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Hello everyone. Welcome to the 5 Minutes Podcast. Today I'd like to talk about Minimax strategies in project management. And I know that every time I talk to you about the Minimax strategy, the first thing that comes to your mind is game theory. It's John von Neumann's algorithm that is almost 100 years old. And you think about AI, and you think about tactical games or connecting four games, how you play against the machine, and how machines behave when playing in a zero game, zero-sum game. What is a zero-sum game? It means if I win, you lose. And what I want to share with you, I don't want to talk about algorithms here. It's not the intent of this episode. The intent of this episode is to explain philosophically and psychologically what this strategy is. So the Minimax strategy, the name, answers everything to us. Minimax means to minimize the max the maximum possible loss resulting from your decision. So you need to make decisions in a project every single minute. And what do you want? Do you want to minimize your maximum loss? For example, you want to minimize the tragedy. And you don't want to protect because it's just impossible to protect your project against absolutely everything. But what you need in your prioritization of how you answer to uncertainty you need to understand which kind of uncertainties I really need to monitor to avoid the maximum possible loss.
And this is the meaning. It's a very key thing for you to make decisions under uncertainty. Let me go one step back and talk about, for example, a normal game or tactic, though. You put the X, and you put the circle in every step. Of course, you want to win the game, but why do you use Minimax? Because sometimes I know, look, if I put an X here in the next round, I will win. But there is a problem. If I put my X here. I will not have the next turn because my opponent will win the game. So I need to block my opponent to create the maximum damage in what is the maximum damage on this game is to lose the game, right? This is why, for example, when you put very, I would say, strong machine learning algorithms to play against each other in this kind of tic tac toe game, what happens? It's all draw. Nobody wins because they always use minimax and because they are a limited amount of possibilities. There is always pretty much always a tie. And this is exactly what I'm suggesting you do and not look for a tie. But imagine now that you don't have an opponent in your project, but your opponent in your project is uncertain.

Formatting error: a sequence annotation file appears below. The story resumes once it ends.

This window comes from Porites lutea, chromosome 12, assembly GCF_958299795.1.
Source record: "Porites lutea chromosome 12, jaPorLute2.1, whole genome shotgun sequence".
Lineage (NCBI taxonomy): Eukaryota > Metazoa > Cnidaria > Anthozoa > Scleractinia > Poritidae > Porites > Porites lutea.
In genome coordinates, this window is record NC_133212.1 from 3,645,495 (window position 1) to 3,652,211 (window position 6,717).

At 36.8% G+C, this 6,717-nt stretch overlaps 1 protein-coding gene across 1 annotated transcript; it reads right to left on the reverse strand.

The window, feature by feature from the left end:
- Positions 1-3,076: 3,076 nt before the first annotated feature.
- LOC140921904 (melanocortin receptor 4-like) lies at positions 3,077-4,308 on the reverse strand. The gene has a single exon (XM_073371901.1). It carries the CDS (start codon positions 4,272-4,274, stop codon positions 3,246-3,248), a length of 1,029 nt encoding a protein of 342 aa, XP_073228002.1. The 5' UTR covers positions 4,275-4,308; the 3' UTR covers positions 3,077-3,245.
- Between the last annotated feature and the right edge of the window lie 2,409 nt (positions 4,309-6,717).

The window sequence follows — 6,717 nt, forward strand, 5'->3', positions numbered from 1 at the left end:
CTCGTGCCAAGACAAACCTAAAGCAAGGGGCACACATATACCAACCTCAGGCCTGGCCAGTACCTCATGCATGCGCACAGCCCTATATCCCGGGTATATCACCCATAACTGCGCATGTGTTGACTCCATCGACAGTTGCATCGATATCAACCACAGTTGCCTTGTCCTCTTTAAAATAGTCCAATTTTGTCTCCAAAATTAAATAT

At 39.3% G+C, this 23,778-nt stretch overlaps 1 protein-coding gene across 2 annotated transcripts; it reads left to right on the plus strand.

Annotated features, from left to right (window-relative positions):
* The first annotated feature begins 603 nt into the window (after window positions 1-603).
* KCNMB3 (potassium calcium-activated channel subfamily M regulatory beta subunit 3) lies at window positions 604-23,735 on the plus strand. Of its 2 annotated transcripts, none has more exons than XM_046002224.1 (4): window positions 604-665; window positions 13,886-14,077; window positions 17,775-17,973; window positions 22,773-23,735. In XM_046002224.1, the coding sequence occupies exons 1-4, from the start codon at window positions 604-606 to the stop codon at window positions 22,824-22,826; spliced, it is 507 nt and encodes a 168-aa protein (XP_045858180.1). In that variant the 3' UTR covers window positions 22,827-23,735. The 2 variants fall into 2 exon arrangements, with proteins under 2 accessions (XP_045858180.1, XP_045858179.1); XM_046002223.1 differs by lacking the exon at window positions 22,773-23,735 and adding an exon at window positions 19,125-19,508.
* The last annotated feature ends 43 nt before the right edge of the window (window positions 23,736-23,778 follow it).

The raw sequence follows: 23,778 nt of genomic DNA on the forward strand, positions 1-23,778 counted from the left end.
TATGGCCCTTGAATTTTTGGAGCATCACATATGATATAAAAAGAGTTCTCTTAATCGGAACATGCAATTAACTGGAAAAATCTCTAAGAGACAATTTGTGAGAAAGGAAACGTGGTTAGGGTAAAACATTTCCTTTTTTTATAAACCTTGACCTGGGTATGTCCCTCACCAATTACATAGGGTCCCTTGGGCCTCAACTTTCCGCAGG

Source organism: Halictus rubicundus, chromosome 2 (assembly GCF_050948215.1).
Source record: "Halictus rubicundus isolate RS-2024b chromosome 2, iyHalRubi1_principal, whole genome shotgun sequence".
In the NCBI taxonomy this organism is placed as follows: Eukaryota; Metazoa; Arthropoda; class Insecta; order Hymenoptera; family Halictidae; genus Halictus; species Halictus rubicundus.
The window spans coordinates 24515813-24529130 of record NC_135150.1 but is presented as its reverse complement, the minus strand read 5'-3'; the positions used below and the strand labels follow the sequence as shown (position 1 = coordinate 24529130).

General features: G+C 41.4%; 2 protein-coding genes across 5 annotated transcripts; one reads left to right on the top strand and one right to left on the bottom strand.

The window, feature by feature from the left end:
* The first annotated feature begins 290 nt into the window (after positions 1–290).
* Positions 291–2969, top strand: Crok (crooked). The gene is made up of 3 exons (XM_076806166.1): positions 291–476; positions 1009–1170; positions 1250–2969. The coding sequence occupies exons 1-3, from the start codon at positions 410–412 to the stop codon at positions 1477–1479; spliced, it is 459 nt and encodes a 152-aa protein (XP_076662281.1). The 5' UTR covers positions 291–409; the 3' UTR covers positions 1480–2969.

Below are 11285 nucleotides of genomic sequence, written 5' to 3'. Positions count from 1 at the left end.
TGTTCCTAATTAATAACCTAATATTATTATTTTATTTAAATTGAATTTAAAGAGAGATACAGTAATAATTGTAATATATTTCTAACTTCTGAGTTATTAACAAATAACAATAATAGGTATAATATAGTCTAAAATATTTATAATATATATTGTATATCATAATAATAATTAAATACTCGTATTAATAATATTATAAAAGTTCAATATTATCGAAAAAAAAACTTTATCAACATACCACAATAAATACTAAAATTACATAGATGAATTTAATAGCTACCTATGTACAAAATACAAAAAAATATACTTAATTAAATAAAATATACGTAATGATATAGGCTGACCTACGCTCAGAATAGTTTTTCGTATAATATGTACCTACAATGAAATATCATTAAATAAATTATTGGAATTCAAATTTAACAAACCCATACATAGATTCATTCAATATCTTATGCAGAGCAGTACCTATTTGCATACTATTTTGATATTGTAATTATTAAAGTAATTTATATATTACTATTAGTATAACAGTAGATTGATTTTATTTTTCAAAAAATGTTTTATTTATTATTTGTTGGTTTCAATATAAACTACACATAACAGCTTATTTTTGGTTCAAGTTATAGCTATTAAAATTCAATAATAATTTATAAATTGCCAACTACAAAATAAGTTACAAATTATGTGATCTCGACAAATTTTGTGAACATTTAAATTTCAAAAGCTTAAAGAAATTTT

And this is why you do risk management. This is why you plan. This is why you try to forecast, I would say, what is potentially coming. And then you need to defend yourself and need to prepare yourself by saying that. Let me give you another example. Let's suppose you need to make a decision. Should I buy or not? Insurance for my car. A very simple example. Before you make this decision, you need to understand what the maximum is. The possible loss I will have. Okay. It's to lose my car, and I can lose this car by two things. By crashing the car or, for example, by having the car stolen. Okay. And let's suppose that you look and you see that based on statistics of crime and accidents, there is a higher possibility for you to lose your car by being stolen. So what do you do? You say which kind of strategies I can take on this to minimize these losses. Then you put a lock. Then you put an alarm. Then you park your car in a garage. Then you do a series of actions aiming to minimize. And if you do that, maybe you will decide not to hire or not to buy the insurance because you are minimizing the maximum possible loss. Another example, let's suppose you have a project that is 100 days, okay? And this is the deadline.